Coordinates 946

Uploaded September 14, 2019

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16,209 f
9,761 f
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14
28
55.32 mi

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near Surungo, Gilgit-Baltistan (Pakistan)

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Long, hard, spectacular and demanding trek, in the heart of the Karakorum, north of Pakistan. Just getting to the beginning of the trekking is already a spectacle and an adventure if you don't come by plane to Skardu. We need 3 days of road to arrive (the last by jeep). We did night the night before starting in the village of Askole. We had very bad luck with the weather since we had hardly any good weather and yes several days of rain or snow. This foreshadowed the worst, as it was, and we had to turn around in Ali Camp and retrace everything we had gone as the Gondogoro-La was impassable for the porters, who are very poorly equipped. This adverse weather situation in summer is quite strange since the Himalayas acts as a barrier that stops the monsoon, unless it is very intense, in which case it reaches, as was our case, the Karakorum.
There are several camps along the way. The former have latrines and water sources. From Paiju, we enter the Baltoro Glacier itself and sometimes we walk on it and sometimes on its side (along the southern slope). The camps are simpler but the landscape gets bigger as we enter the heart of this great mountain range. The Masherbrum, the Trango Towers, the Cathedrals, the Gasherbrum IV, the Broad Peak and of course the K2 appear. We, even with quite adverse weather conditions, could enjoy this show.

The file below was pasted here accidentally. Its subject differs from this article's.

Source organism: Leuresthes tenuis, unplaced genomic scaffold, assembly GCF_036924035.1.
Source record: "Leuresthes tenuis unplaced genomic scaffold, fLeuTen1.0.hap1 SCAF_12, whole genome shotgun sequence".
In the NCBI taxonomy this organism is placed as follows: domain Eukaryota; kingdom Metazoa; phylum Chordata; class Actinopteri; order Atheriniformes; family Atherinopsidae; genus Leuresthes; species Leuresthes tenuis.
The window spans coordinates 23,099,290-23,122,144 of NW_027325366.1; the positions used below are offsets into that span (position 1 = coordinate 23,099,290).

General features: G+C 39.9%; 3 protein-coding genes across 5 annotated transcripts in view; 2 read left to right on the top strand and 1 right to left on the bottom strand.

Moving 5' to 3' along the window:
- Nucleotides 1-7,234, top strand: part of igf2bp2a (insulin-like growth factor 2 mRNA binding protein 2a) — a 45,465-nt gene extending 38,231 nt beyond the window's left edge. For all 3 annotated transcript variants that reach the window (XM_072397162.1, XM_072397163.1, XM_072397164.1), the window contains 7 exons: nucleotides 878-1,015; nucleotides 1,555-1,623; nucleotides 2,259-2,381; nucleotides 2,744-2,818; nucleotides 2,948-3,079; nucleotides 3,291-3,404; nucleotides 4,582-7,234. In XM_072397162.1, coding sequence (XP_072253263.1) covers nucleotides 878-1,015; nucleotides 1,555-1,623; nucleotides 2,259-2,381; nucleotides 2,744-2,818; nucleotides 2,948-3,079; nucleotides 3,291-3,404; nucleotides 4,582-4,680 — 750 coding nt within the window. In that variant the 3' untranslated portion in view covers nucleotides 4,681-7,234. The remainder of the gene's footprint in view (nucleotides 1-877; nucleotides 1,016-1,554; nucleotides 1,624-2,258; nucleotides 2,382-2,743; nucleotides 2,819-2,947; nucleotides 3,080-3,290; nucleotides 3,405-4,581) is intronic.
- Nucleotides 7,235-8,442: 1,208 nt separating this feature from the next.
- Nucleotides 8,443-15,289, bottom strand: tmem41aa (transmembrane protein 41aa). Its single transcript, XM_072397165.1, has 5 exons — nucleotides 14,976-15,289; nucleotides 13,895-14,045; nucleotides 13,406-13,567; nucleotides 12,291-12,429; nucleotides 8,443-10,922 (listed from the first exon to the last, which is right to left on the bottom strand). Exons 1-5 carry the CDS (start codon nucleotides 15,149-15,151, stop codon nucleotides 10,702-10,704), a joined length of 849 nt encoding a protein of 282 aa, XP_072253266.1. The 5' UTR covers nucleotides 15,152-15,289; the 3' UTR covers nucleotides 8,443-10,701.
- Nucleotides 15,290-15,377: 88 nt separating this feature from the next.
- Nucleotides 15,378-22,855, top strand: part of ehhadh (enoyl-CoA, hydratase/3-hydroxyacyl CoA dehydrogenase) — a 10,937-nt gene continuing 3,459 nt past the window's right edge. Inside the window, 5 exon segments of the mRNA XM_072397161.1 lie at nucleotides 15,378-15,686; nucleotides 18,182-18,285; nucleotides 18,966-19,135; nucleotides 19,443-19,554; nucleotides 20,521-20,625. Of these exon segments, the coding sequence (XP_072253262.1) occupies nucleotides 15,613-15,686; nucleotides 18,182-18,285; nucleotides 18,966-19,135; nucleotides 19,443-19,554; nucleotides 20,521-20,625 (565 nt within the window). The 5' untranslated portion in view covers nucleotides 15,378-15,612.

We hire the services of Taranna, a company specialized in mountain trips. In turn they outsource the services of Hunza Guides Pakistan Tours. To say that Enrique, the guide who came from Spain with us, could not do better, all the time attentive and willing to help, apart from being a person with a very easy and very pleasant treatment to share the trip with him. The Hunza guides and the rest of the staff also very well in general. The criticism comes from the bad equipment that the porters carry and that limits you and conditions you if the weather is bad because you cannot pass the Gondogoro-La. I already know that all the trekking companies suffer here in Pakistan, but it is hard to pay so much money and then be so limited by this factor.
The trek itself is hard because of the rough terrain at many times (some stretches on the broken glacier especially), the cold nights when you sleep on the ice (obviously inside a tent), the wading of some rivers, the cracks of the glaciers (they are not many or very large but there are haila), diarrhea, the days in which the weather is bad and you see nothing but the stones and the ice that you have a few meters away, not to mention the Frustration of having to turn around and have to go back where you've come in half the time. But it is still very worthwhile (I do not want to think if I had done good ...) for the grandeur of the landscape, it is indescribable, you have to be there to be able to feel it and understand the dimensions of these almost infinite mountains, rivers and glaciers. The group of 15 people who were going the truth that was very good in every way.